The global innovation race is heating up, with advances in artificial intelligence, block chain, biotechnology, data storage and other cutting-edge technologies transforming sectors and global markets. This is also evidenced in the fact that the ratio of tangible to intangible assets of industry leaders around the world has been seeing a drastic change over the past four decades. The market capitalization of the S&P 500 is currently made up of 84% intangible assets, up from 20% in 1975 (according to MSCI). With our research, we demonstrate that analysing intangible assets of a company in great detail allows building models to accurately forecast a company’s ability to convert its intellectual property into stock value in the following quarters. We also demonstrate that a company’s AI-IP impact correlates significantly with its future stock returns.
Our research offers a new innovation-related measure, IPI, which is contemporaneously associated with market valuation and predicts future operating performance and stock returns. Existing studies relating to innovation and market performance focus on the effects of either the input (R&D) or the output (patents) of innovation separately. Our study differs in focusing on Artificial Intelligence based innovative efficiency as a ratio of innovative output to input, based on the idea that efficiency should be highly value relevant. We find that the predictive power of AI innovation is incremental to that of other innovation related variables such as R&D intensity, significant R&D growth, patent counts and citations. We demonstrate that portfolio analysis confirms our hypothesis and show that a portfolio of top companies generated a return of 237% (+159% to baseline), which is significantly higher than the market (+78%).
A.I. Market Growth
According to the market research firm Tractica, the global artificial intelligence software market is expected to experience massive growth in the coming years.
There is a growing awareness that the Artificial Intelligence intellectual property owned by companies can be an important factor in their commercial success. Intellectual property, particularly in the form of patents, provides the technological foundation upon which new products and services are built. Background research provides a strong rationale for the expectation that companies with strong IP portfolios, especially with intellectual in the Artificial Intelligence segment, will perform better in the stock market. A method devised to accurately measure the quality of company technology and innovation should therefore have a significant predictive effect on company stock performance.
Furthermore, information of this type should be particularly valuable because it is not currently available to market analysts, leading to the strong assumption that the quality of company technology might not be properly valued in the market. Deng et al. showed that companies with high-quality patent portfolios had market-to-book valuations that were 25 percent higher than other companies in the same industries with lesser-quality portfolios, both contemporaneously and for a number of years in the future.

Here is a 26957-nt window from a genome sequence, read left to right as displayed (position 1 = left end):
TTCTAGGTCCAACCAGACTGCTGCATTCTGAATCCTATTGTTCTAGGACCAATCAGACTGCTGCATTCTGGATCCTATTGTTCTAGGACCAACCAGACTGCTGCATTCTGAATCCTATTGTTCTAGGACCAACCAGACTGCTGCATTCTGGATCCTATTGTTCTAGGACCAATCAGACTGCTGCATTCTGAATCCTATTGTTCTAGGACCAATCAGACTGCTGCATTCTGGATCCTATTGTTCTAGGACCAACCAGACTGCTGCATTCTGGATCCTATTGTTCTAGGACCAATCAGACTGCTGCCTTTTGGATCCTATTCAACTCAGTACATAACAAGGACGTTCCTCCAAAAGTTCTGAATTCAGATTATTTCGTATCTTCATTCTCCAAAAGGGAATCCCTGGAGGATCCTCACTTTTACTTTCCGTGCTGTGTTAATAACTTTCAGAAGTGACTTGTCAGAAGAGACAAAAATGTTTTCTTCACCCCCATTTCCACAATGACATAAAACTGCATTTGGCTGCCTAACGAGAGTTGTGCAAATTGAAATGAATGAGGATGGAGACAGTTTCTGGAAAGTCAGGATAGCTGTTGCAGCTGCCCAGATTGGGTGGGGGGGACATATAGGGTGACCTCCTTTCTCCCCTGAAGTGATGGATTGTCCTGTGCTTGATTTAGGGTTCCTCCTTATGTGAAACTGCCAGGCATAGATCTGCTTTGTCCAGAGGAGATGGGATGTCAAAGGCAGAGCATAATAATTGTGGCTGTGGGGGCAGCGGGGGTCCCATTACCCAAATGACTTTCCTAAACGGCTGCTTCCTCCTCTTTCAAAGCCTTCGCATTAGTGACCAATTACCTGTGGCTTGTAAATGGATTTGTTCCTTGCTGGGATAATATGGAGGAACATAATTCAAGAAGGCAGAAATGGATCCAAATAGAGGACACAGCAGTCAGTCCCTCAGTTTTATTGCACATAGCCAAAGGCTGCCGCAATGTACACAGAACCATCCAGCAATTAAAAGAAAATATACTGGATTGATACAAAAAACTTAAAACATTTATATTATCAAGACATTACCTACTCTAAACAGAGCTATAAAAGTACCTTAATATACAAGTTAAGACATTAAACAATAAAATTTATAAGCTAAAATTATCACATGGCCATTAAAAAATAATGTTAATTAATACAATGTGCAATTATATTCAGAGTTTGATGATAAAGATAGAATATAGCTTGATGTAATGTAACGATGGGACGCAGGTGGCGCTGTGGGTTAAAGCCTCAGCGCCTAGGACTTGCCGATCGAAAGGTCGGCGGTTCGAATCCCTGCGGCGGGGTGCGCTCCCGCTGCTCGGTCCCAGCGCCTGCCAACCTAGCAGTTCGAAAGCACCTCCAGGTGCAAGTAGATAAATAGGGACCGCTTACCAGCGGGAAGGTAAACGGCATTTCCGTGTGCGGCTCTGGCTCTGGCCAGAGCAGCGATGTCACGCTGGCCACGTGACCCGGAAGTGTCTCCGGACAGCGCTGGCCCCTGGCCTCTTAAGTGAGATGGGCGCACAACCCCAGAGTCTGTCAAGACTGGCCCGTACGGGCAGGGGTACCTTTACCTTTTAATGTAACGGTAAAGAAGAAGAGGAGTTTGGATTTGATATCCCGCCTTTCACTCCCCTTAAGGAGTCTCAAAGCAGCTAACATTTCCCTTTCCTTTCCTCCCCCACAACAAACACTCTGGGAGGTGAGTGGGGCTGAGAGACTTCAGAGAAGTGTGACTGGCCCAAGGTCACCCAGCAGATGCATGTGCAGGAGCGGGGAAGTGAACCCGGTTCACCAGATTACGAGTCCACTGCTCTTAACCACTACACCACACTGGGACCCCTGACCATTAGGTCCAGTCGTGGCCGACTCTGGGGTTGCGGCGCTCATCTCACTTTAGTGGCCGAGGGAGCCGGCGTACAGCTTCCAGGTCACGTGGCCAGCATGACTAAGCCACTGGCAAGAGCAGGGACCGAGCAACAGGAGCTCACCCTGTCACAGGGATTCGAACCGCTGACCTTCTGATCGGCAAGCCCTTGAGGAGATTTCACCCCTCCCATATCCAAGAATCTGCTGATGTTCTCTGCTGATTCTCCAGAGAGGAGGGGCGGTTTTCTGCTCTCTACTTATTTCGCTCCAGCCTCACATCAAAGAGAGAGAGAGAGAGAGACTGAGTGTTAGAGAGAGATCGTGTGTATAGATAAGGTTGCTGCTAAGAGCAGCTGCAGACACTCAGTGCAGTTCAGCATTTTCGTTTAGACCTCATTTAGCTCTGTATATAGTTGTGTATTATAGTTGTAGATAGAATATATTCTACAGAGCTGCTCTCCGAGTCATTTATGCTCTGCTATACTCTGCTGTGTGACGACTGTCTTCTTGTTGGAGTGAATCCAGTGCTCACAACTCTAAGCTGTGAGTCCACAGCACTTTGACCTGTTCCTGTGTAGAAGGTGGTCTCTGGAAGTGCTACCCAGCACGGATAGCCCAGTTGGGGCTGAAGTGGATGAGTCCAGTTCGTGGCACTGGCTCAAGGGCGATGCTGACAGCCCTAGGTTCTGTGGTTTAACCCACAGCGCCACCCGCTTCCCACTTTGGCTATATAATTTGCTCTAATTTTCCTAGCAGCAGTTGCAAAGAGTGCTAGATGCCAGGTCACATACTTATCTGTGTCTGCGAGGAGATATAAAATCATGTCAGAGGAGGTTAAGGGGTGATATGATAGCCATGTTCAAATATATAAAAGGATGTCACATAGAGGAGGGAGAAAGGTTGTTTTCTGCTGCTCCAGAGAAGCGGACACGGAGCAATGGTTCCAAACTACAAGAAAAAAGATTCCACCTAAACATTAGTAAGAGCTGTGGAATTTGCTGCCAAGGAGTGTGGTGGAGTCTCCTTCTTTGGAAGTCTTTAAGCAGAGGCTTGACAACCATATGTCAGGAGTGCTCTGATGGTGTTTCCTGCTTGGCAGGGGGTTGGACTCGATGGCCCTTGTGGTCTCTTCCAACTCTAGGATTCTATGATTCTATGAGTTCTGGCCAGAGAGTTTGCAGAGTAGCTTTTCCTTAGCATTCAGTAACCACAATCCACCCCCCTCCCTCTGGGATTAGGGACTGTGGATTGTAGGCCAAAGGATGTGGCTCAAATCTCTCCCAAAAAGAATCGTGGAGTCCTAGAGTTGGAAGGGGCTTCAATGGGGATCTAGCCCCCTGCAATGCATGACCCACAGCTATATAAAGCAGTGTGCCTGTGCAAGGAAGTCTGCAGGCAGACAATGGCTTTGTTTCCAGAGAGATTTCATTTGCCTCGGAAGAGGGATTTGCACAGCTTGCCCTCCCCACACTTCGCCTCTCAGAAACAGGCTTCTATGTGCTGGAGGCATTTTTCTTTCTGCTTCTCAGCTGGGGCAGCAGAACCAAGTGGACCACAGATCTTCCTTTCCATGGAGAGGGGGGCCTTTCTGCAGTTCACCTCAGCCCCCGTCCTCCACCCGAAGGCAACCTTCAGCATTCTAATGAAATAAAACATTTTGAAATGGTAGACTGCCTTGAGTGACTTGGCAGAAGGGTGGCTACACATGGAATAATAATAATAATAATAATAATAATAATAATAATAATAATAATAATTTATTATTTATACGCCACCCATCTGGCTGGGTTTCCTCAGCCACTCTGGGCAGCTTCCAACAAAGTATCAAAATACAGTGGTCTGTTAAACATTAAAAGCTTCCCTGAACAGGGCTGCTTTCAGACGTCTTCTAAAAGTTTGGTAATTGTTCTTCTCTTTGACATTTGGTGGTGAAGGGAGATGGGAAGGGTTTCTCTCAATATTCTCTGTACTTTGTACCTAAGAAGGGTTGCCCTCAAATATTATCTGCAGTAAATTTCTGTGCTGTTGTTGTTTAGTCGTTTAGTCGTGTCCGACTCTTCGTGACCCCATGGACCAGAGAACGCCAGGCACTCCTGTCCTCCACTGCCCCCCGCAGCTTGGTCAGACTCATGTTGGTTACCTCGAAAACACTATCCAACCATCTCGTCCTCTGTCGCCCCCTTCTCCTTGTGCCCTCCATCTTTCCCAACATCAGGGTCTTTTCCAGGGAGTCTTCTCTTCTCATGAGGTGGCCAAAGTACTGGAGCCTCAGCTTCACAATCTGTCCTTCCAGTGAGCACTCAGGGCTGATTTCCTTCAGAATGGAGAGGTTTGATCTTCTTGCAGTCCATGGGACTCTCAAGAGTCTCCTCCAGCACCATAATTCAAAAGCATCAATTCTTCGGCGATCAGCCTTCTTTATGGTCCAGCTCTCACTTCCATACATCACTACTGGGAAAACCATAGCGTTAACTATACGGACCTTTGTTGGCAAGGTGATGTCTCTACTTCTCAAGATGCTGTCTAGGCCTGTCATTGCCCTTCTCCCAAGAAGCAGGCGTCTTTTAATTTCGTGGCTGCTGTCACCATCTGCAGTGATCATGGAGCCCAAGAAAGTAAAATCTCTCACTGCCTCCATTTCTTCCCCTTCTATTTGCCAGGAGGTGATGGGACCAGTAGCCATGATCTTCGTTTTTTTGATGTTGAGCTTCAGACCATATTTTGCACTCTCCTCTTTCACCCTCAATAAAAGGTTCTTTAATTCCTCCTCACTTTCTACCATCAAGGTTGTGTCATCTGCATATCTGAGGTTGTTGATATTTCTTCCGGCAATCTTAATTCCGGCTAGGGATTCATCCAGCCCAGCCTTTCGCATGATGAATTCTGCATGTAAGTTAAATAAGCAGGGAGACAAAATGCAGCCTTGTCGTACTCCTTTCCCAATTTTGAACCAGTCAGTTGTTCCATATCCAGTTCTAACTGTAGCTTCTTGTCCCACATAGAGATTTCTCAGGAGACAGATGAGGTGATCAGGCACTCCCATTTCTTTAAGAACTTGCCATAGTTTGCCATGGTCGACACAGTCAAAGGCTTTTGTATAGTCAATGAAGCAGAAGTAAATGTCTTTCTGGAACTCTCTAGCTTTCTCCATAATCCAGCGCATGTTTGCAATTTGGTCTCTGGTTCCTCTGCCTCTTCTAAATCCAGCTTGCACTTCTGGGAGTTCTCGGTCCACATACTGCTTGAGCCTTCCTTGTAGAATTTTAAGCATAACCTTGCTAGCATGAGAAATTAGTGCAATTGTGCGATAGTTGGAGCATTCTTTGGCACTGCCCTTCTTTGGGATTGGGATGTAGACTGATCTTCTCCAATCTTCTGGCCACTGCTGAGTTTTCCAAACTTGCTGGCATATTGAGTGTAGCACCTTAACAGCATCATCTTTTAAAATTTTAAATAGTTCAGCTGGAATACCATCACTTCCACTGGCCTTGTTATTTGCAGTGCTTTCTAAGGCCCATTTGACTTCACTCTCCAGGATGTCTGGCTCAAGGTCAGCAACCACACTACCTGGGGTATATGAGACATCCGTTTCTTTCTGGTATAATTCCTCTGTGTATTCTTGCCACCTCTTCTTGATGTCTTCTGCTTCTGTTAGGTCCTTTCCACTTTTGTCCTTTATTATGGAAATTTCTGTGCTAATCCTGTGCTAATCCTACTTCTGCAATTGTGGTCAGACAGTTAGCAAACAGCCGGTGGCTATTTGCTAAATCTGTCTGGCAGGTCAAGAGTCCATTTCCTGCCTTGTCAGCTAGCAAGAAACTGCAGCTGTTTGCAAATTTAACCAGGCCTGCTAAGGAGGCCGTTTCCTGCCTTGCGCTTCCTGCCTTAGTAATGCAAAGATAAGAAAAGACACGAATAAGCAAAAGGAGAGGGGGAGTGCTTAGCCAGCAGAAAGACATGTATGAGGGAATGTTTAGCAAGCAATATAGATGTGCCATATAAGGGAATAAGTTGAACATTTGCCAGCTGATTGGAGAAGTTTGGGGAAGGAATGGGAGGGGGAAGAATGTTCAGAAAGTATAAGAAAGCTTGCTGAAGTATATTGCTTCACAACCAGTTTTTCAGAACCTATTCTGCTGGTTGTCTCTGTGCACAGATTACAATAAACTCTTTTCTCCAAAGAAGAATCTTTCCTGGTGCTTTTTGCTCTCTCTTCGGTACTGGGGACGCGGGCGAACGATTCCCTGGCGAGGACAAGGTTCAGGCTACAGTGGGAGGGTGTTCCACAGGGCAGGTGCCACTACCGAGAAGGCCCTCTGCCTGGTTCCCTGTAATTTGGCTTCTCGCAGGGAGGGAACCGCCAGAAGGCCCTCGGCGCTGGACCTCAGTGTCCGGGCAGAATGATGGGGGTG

The activity at the heart of our research is investment in research and development (R&D) combined with the strength and impact of its intellectual property, especially its Artificial Intelligence intellectual property (AI-IP). Given that R&D stimulates innovation and technology change, which can in turn lead to improvements in productivity, living standards and economic output, the quality of R&D investment and the ability to turn AI-IP into revenues and profitability is a critical task of the market.
With our research, we demonstrate that analysing intangible assets of a company in great detail allows building a model to accurately forecast a company’s ability to convert its intellectual property into stock value in the following quarter. We also demonstrate that a company’s AI-IP impact correlates significantly with its future stock returns.
Our findings add to a growing amount of literature highlighting the market’s inability to properly value investments in R&D. An alternative argument for why innovative efficiency would predict higher future returns derives from the q-theory (Cochrane, 1991, 1996; Liu Whited and Zhang, 2009). Firms with higher innovative efficiency tend to be more profitable and have higher returns on assets. All else equal, the q-theory implies that higher profitability predicts higher returns because a high return on assets indicates that these assets were purchased by the firm at a discount (i.e. that they carry a high-risk premium). Specifically, suppose that the market for capital being purchased by a firm is competitive and efficient. When a firm makes an R&D expenditure to purchase innovative capital, the price it pays is appropriately discounted for risk. For concreteness, we can think, for example, of a firm that acquires a high-tech target at a competitive market price. In this scenario, a firm on average achieves higher return (large number of patents, resulting in high cash flows) on its innovative expenditures as fair compensation if its purchased innovative capital is highly risky, and it receives low return if capital is relatively low-risk. Past innovation efficiency is, therefore, a proxy for risk, so firms that have high past innovative efficiency should subsequently be productive in patenting (Dierickx and Cool, 1989) and earn higher profits and stock returns. In other words, q-theory also predicts a positive innovative efficiency return relation.
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IP Assets: An Awakening in the Market?: Intangible assets increase to 84% of the S&P 500’s value. Learn how to exploit IP related stock market inefficiencies.
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